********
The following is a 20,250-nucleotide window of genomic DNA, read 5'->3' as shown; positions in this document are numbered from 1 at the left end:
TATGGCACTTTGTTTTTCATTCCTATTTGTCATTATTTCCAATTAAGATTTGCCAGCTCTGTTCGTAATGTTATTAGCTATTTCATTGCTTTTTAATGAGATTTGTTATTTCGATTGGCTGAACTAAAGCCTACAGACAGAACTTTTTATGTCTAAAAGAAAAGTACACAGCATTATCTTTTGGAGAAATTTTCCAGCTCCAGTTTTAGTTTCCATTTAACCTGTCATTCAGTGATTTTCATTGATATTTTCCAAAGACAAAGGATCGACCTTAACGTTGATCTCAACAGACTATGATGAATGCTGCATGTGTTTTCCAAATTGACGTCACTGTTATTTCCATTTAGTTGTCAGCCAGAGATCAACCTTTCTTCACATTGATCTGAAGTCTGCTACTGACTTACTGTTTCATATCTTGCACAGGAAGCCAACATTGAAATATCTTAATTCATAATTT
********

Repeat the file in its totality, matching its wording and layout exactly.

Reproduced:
The following is a 20,250-nucleotide window of genomic DNA, read 5'->3' as shown; positions in this document are numbered from 1 at the left end:
TATGGCACTTTGTTTTTCATTCCTATTTGTCATTATTTCCAATTAAGATTTGCCAGCTCTGTTCGTAATGTTATTAGCTATTTCATTGCTTTTTAATGAGATTTGTTATTTCGATTGGCTGAACTAAAGCCTACAGACAGAACTTTTTATGTCTAAAAGAAAAGTACACAGCATTATCTTTTGGAGAAATTTTCCAGCTCCAGTTTTAGTTTCCATTTAACCTGTCATTCAGTGATTTTCATTGATATTTTCCAAAGACAAAGGATCGACCTTAACGTTGATCTCAACAGACTATGATGAATGCTGCATGTGTTTTCCAAATTGACGTCACTGTTATTTCCATTTAGTTGTCAGCCAGAGATCAACCTTTCTTCACATTGATCTGAAGTCTGCTACTGACTTACTGTTTCATATCTTGCACAGGAAGCCAACATTGAAATATCTTAATTCATAATTT